The Home Office has forfeited the right to manage immigration says Don Flynn
The Equalities and Human Rights Commission’s report on the Home Office policies which produced the Windrush scandal was published at the end of November. It joins six other detailed reviews of the same topic published since the news of injustices on this long-settled group of Caribbean immigrants had been broken in the Guardian back in November 2017.
The reports differ somewhat in their language, but they all reach the same conclusion. The Home Office went in reckless pursuit of groups of irregular migrants through the imposition of a ‘hostile environment’ on whole segments of public services and civil society which were severely prejudicial to the interests and well-being of legally resident as well as undocumented migrants, with the factors that brought about these outcomes largely devolving on ethnicity and income status. Effectively, a dark skin and modest standing when it comes to measures of wealth was the thing that was going to do for you.
That was the Windrush scandal itself. The compensation scheme, hastily cobbled together under Sajid Javid’s brief tenure as Home Secretary, was supposed to offer a financial settlement to cover the loss people had suffered. Loss included being denied the right to work and receive social security benefits, critical health care, being made homeless, and in some cases arrested, detained and deported to countries in the Caribbean which they hadn’t seen since childhood.
Toxic compensation scheme
But, being the Home Office, even the task of managing this scheme could not be undertaken without dragging racism and cold contempt for the lives of the humble folk most affected into its modus operandi.
The task of administering the scheme was originally given to the most senior black civil servant working in the Home Office, Alexandra Ankrah. Ankrah resigned earlier in 2020, complaining that a ‘toxic atmosphere’ prevailed in the unit doing this work. According to the Guardian, she had identified failings with the way the compensation scheme was working and had recommended changes. She cited the sluggishness of getting money to people, and the unwillingness on the part of staff “to provide information and guidance that ordinary people can understand” as being among the main reasons for her disquiet.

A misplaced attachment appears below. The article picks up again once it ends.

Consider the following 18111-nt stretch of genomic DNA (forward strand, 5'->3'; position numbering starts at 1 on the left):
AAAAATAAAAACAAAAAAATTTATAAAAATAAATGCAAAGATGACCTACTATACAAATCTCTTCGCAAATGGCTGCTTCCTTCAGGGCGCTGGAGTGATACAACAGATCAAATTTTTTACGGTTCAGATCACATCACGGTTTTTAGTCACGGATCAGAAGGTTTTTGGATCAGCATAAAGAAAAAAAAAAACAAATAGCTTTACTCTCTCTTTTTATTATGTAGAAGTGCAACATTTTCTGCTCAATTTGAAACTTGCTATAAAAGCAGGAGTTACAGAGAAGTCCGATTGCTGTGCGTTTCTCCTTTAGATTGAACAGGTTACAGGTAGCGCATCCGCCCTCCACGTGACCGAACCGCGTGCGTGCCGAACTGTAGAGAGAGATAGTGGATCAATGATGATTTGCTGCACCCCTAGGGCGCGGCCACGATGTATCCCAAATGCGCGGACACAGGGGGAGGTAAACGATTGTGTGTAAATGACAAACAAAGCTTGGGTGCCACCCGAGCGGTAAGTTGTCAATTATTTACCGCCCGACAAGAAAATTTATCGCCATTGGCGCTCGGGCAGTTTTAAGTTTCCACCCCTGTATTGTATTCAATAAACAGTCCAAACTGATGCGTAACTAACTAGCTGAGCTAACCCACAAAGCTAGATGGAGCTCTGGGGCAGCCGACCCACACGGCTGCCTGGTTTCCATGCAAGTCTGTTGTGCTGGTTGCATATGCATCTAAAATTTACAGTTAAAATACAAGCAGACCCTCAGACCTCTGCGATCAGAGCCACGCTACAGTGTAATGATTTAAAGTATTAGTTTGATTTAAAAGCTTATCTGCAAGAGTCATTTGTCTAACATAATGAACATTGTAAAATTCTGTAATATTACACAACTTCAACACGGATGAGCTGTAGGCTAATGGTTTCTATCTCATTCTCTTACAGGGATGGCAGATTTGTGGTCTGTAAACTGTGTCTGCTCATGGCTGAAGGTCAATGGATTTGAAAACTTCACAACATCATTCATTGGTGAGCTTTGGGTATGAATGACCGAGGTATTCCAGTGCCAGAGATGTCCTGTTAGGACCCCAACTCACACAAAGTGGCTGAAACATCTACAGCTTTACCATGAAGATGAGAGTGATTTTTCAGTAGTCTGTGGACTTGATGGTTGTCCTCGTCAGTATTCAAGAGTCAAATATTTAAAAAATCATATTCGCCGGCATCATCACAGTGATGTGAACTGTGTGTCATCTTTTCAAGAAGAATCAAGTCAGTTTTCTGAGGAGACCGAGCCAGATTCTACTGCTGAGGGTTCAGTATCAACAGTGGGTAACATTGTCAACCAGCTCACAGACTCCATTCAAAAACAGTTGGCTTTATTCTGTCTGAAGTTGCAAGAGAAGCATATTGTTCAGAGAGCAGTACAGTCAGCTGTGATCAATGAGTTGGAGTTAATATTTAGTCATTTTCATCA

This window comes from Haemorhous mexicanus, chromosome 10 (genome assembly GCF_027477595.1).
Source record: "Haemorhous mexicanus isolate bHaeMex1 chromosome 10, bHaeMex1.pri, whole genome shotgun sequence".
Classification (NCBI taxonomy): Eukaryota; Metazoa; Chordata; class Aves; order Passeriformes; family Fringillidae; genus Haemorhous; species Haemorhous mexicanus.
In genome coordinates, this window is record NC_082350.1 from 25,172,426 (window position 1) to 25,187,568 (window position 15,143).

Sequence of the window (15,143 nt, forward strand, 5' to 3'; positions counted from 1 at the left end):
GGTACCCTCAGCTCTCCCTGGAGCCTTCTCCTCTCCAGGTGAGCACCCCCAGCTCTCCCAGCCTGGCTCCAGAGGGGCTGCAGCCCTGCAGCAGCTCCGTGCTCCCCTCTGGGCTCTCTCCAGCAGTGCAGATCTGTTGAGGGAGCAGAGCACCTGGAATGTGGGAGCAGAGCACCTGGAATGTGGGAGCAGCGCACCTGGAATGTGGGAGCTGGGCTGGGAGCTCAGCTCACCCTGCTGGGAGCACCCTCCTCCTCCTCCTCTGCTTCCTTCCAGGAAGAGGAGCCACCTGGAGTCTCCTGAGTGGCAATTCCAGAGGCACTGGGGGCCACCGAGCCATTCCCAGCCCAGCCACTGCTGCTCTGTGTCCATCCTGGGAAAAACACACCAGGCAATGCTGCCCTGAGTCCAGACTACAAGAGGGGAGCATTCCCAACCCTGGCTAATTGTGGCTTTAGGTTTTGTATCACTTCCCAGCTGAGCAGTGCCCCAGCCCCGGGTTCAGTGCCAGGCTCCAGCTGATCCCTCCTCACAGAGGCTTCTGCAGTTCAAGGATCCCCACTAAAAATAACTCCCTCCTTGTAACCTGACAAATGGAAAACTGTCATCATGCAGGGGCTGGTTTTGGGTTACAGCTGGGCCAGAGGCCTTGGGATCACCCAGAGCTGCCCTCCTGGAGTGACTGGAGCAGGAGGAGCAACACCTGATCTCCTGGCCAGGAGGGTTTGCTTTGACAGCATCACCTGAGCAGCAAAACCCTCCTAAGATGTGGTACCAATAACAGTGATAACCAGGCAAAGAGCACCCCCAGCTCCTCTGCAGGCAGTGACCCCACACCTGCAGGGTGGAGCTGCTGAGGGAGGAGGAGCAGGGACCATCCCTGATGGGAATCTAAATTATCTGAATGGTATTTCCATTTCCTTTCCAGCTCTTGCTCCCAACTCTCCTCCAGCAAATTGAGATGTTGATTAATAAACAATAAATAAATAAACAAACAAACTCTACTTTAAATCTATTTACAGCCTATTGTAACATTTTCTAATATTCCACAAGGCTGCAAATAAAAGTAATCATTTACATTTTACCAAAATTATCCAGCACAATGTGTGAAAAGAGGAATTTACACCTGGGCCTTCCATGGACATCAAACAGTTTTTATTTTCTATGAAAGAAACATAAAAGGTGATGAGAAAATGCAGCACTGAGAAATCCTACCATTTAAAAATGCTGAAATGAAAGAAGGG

Officials had originally expected to pay out between £200m and £570m in compensation, such was the degree of harm that had been inflicted on the people eligible for payouts. But after a full 18 months, only £1.6m had been paid out to 196 people. The scandal had managed to trap a cohort of now elderly individuals who had been subjected to tremendous stress arising from the allegation that they were not lawfully resident. The scheme’s staff appear to be indifferent to the frail health of many applicants and the extent of foot dragging has meant that at least nine people have died without receiving an offer of compensation.
Evictions and deportations
Back in July, in response to her own department’s Learned Lessons review, the current Home Secretary, Priti Patel, claimed that ‘compassion’ was to be the watchword from now on, with further reforms bringing ‘diversity’ into the work of immigration management. Yet just weeks later the mistakes of the hostile environment were being replicated in measures that required the eviction from housing of people subject to negative asylum decisions. Refugee campaigners described this as recklessly pushing vulnerable people into homelessness and destitution during a pandemic that has disproportionately impacted black, Asian and minority ethnic communities.
On another front, the deportation of non-citizen offenders, many of whom came into the country as children, has been stepped up through specially chartered flights to the Caribbean, which seems to be an effort to beat difficulties that are expected to arise for peremptory expulsions now that the UK is finally out of the EU.
Many organisations working to support the welfare of migrant and refugee people are at their wits’ end when it comes to dealing with a government department that refuses to learn from its past failings. For these critics, institutional racism is now so deeply embedded in the Home Office that the only remedy can be a decisive end to its role in anything connected to migration and refugee policy.
Exactly where the proper place within government would be for the administration of policies which would work with compassion to get social justice into how the movement of people across frontiers and borders is managed is a discussion we urgently need to get started.